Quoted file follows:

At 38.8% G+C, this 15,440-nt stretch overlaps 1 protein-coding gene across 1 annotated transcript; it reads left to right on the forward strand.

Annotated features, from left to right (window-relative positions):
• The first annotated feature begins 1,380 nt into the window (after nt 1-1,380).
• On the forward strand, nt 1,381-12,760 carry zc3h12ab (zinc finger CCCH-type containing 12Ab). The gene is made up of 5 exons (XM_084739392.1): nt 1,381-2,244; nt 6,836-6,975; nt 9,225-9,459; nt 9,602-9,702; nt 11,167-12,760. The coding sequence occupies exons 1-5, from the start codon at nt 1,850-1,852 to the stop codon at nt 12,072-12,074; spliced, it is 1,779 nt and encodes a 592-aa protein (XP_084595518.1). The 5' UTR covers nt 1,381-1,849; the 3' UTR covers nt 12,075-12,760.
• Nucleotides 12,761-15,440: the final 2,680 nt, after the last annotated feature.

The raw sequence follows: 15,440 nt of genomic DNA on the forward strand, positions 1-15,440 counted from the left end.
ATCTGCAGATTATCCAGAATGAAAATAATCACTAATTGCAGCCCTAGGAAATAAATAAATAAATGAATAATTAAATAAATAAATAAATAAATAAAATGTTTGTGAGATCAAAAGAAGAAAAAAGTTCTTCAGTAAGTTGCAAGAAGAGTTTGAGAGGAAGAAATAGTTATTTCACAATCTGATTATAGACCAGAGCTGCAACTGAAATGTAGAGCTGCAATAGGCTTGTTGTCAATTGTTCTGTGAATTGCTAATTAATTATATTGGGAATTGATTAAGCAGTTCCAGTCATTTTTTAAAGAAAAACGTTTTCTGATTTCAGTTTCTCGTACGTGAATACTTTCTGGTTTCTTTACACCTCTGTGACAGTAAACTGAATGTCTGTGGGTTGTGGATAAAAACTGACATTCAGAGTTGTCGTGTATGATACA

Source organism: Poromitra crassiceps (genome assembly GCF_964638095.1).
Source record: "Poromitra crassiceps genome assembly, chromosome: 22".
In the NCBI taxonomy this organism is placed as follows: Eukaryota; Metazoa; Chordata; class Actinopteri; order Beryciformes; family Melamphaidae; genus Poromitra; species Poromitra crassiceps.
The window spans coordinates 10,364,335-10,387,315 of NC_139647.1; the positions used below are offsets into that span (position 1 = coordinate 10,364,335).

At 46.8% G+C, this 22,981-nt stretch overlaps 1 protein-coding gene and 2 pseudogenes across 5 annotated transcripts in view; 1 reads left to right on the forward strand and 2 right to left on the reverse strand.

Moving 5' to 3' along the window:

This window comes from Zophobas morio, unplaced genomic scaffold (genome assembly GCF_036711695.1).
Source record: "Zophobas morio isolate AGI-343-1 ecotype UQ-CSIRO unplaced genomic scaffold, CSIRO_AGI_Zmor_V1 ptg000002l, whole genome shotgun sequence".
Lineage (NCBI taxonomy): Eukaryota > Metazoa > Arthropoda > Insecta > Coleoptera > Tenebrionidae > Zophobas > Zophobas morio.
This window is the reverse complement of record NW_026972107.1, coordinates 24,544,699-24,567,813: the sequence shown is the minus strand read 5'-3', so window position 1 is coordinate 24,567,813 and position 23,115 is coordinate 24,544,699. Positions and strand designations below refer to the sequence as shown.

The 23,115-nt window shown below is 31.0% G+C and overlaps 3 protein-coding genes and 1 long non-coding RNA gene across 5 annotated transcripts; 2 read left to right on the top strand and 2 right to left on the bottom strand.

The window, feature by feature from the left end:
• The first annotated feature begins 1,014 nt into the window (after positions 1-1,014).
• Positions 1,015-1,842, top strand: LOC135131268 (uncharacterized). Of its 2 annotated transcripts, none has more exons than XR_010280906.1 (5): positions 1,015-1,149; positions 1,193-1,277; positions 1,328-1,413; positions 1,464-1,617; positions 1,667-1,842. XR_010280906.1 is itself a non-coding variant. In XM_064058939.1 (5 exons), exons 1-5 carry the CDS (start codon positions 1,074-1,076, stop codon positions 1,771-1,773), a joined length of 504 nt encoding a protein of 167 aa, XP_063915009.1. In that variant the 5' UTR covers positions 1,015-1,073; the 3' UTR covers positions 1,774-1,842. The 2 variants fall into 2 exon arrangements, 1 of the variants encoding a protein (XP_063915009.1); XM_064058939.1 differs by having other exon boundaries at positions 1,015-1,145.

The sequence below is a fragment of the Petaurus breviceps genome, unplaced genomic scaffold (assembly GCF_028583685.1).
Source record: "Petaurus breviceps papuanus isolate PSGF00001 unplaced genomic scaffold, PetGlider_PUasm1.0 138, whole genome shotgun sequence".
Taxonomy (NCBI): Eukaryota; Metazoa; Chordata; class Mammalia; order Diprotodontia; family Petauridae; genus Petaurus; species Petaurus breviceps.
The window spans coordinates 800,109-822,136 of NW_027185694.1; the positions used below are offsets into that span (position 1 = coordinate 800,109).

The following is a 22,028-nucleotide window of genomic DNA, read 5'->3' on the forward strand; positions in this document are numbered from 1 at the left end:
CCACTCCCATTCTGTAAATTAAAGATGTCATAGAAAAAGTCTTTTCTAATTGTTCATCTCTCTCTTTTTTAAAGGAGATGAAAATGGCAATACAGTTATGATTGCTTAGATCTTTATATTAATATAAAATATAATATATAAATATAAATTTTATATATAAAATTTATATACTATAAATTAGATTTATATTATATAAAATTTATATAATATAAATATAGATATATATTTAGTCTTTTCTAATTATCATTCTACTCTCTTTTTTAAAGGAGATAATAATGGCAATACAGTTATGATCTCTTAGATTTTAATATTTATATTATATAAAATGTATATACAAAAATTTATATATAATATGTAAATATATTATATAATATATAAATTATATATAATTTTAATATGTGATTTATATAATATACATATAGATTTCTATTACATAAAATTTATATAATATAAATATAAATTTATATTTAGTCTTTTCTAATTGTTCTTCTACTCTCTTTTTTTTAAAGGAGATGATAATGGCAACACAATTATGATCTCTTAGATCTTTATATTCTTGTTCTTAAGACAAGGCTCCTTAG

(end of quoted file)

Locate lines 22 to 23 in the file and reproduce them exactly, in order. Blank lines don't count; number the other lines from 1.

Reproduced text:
The sequence below is a fragment of the Petaurus breviceps genome, unplaced genomic scaffold (assembly GCF_028583685.1).
Source record: "Petaurus breviceps papuanus isolate PSGF00001 unplaced genomic scaffold, PetGlider_PUasm1.0 138, whole genome shotgun sequence".